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The Serpentine Cave: Jill Paton Walsh

★★★½

There’s always a frisson of excitement when you come across a ‘new’ book by an author you like. Jill Paton Walsh’s Knowledge of Angels is one of my all-time favourite novels, as many of you will probably know, and so I was excited when J gave me The Serpentine Cave, which he’d unearthed in a second-hand bookshop and which I’d never heard of before. It’s very different in spirit – a tale of quiet, private truths rather than the epic resonances of Knowledge of Angels – but it’s nevertheless a moving tale of a woman trying to piece together her identity from the fragments left behind on her mother’s death.

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The Jealous One: Celia Fremlin

★★★½

Celia Fremlin’s works have recently been reissued by Faber Finds, in neat little ebooks with come-hither pricing. I hadn’t heard of her before, but was intrigued by her themes of suburban unease and mystery, and chose The Jealous One as my introduction to her novels. First published in 1964, it occasionally shows its age, but its essential story is one that doubtless remains painfully familiar in the present world. Rosamund and Geoffrey have been married for years, united by their gossiping about their London neighbours and by shared despair over their feckless teenage son. But when the exuberant Lindy moves in next door and inches her way into their lives, Rosamund discovers how painful jealousy can be. And then, one day, she wakes from a feverish sleep and a dream of murder… to find that Lindy has vanished.

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The Standing Chandelier: Lionel Shriver

★★★★

This is the first book I’ve read by Lionel Shriver (except, of course, for We Need To Talk About Kevin) and so I came to it without many preconceptions. More novella than novel, it impressed me a great deal with its incisive and unsentimental view of human nature. We may not like the picture that Shriver reflects back at us, but her characters all feel so very convincing. It’s a story that many of us can easily imagine, even if we don’t have direct experience of it, because it starts with a friendship: an old friendship, of twenty years’ standing, between a woman, Jillian Frisk, and a man, Weston Babansky, and how their easy dynamic is challenged by the arrival of Weston’s girlfriend Paige.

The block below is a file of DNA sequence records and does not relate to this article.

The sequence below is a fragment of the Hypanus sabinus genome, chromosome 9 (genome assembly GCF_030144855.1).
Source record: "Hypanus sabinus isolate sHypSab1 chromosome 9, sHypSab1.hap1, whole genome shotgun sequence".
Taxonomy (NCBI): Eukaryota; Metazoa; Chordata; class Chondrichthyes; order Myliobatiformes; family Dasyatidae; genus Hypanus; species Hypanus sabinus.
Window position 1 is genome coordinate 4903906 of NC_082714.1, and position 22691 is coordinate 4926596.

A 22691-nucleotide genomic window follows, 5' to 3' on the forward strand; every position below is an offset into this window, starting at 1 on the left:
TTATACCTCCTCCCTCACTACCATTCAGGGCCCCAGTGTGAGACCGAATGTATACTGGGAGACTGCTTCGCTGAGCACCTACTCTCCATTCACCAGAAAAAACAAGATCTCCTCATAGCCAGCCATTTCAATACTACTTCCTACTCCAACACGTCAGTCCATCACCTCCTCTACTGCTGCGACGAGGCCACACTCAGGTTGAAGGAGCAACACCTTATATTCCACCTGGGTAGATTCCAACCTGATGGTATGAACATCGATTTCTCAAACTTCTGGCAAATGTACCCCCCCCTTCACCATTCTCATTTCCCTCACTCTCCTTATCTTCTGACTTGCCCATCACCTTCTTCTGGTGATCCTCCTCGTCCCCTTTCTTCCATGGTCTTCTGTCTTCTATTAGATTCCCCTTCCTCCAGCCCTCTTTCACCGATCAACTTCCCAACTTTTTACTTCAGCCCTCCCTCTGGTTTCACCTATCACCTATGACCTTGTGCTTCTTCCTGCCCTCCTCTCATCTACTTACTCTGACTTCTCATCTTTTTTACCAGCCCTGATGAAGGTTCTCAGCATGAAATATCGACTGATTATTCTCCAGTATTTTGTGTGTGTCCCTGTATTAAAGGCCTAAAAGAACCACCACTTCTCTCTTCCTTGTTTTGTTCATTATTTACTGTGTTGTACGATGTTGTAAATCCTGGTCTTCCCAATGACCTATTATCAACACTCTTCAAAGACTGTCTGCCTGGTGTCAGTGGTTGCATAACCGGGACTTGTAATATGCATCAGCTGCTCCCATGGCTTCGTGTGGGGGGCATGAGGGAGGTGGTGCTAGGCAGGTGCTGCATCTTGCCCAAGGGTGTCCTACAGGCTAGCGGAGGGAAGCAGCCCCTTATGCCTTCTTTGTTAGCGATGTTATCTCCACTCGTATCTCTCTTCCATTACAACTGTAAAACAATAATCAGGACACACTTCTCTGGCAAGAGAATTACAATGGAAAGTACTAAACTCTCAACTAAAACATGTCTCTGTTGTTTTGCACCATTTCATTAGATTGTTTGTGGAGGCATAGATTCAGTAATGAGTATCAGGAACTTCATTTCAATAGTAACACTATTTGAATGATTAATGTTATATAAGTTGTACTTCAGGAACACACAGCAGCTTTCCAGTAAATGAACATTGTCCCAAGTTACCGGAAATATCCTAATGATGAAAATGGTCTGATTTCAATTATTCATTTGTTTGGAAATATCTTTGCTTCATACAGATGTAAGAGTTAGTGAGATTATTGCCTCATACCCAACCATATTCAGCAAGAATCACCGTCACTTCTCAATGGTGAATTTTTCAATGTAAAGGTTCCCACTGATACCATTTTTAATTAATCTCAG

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The Last Romeo: Justin Myers

★★★

Some people say that most first novels are thinly-described autobiography. In this particular case, the disguise is as robust as the Emperor’s New Clothes. Justin Myers, author of the popular Guyliner blog, is probably best known for his ruthless takedowns of the Guardian’s weekly Blind Date column (an occasional guilty pleasure on a Friday afternoon). But he started out as a cataloguer of the gay dating wilderness: a mission shared by the protagonist of his first novel. Blending acerbity with vulnerability, this is a rom-com for the online dating generation, told with panache in Meyer’s distinctive voice, but it rarely convinces as a novel rather than a memoir with names changed.

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Fever Dream: Samanta Schweblin

★★★

Sometimes you feel you’ve completely missed something. You end up suspecting there was a big revelation in the final pages that you completely overlooked and which would have made everything make sense. I feel that may have been the case here, so I’m hoping we can get into a discussion in the comments about exactly what was going on. Schweblin’s novella unfolds in the course of a single unbroken, breathless dialogue. Here is Amanda, lying in the dark in a hospital bed, running out of time. Here, at her side, is David, a young boy who keeps probing her with ruthless questions. They have to find something among the confused tangle of Amanda’s memories: a clue; a moment that will bring everything into focus. But what has happened to Amanda? And who is David?